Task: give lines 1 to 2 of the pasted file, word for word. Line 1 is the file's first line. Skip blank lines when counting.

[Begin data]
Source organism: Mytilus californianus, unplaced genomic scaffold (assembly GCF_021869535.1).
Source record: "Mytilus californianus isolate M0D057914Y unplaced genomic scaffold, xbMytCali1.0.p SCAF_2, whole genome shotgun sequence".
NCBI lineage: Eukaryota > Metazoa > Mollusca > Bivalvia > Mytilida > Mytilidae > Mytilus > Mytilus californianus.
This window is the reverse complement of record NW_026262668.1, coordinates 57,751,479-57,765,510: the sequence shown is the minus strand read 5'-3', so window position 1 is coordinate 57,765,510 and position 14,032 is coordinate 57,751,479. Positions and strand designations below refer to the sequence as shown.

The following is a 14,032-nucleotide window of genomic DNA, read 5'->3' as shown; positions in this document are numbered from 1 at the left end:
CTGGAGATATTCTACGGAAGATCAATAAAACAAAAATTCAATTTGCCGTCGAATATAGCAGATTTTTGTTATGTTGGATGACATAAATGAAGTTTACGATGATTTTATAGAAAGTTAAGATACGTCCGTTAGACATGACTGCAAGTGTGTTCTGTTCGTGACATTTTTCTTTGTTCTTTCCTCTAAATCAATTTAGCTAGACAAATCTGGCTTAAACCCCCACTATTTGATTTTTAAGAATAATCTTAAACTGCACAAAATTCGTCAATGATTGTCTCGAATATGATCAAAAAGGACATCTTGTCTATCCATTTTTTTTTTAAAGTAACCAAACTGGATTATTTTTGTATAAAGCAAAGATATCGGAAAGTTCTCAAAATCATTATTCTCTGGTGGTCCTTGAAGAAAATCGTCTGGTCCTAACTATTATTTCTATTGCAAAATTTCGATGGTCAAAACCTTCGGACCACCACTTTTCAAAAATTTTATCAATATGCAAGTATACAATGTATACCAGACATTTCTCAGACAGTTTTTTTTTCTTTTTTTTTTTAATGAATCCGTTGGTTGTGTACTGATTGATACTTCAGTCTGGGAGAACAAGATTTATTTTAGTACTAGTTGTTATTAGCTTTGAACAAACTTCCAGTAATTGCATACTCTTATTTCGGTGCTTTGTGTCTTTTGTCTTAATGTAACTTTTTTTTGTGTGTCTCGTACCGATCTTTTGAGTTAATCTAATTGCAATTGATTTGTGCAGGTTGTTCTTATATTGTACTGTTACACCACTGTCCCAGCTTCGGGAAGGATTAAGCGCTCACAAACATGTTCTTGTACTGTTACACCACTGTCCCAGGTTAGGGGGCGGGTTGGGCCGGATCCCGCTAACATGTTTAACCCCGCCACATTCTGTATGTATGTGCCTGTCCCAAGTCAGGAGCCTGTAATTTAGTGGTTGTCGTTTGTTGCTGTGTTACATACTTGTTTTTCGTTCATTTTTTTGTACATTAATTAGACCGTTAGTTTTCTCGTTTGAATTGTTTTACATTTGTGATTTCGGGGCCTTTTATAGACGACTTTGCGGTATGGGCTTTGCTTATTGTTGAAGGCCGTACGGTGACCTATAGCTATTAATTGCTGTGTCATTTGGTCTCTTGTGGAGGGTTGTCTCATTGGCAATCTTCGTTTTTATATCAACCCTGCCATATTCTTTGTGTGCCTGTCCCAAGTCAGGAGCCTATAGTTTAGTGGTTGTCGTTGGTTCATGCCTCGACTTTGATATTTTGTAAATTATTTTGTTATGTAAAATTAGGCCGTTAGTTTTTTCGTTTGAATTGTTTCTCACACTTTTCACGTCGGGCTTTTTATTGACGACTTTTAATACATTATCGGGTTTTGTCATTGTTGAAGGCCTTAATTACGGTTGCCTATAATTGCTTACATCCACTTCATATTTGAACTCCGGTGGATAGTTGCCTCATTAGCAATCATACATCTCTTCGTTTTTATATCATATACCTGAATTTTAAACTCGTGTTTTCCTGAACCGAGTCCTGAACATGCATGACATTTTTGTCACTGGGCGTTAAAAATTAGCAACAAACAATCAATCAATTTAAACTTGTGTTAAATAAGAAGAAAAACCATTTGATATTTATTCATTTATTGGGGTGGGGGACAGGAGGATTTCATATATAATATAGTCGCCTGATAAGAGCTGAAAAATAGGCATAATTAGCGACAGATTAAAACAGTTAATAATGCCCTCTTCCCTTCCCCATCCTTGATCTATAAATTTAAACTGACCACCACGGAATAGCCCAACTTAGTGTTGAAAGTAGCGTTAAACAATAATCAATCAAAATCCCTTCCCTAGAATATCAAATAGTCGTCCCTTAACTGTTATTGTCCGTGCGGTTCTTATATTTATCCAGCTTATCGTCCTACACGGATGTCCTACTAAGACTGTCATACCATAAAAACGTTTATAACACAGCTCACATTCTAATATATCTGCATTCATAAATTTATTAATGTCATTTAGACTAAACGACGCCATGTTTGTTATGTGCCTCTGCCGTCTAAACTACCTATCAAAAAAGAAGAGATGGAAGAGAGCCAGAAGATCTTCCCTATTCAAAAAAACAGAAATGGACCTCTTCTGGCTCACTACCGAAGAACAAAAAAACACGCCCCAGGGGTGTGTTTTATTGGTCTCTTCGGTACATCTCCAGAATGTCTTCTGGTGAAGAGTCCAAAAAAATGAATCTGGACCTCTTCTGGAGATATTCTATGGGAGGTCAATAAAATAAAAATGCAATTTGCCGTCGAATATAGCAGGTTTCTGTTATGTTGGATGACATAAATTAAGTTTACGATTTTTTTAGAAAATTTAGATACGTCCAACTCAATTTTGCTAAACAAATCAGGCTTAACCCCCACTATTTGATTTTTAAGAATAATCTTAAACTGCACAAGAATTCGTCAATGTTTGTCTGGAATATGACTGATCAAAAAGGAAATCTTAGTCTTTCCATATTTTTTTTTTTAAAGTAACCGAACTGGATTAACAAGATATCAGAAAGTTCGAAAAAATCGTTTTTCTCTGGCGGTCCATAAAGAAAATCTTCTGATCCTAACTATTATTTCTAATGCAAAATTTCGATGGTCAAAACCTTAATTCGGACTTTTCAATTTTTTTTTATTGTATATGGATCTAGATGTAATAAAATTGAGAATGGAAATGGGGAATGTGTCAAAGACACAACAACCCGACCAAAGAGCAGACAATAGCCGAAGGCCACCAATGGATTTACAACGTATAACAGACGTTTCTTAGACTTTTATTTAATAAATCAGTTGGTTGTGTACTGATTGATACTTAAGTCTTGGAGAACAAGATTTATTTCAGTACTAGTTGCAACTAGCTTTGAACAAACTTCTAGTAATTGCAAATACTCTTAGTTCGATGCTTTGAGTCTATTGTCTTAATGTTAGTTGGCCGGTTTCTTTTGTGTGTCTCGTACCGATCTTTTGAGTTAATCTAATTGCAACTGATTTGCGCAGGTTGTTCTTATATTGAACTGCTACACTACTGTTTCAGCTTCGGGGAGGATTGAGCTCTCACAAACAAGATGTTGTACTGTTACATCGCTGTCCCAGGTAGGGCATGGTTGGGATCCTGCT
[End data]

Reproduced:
Source organism: Mytilus californianus, unplaced genomic scaffold (assembly GCF_021869535.1).
Source record: "Mytilus californianus isolate M0D057914Y unplaced genomic scaffold, xbMytCali1.0.p SCAF_2, whole genome shotgun sequence".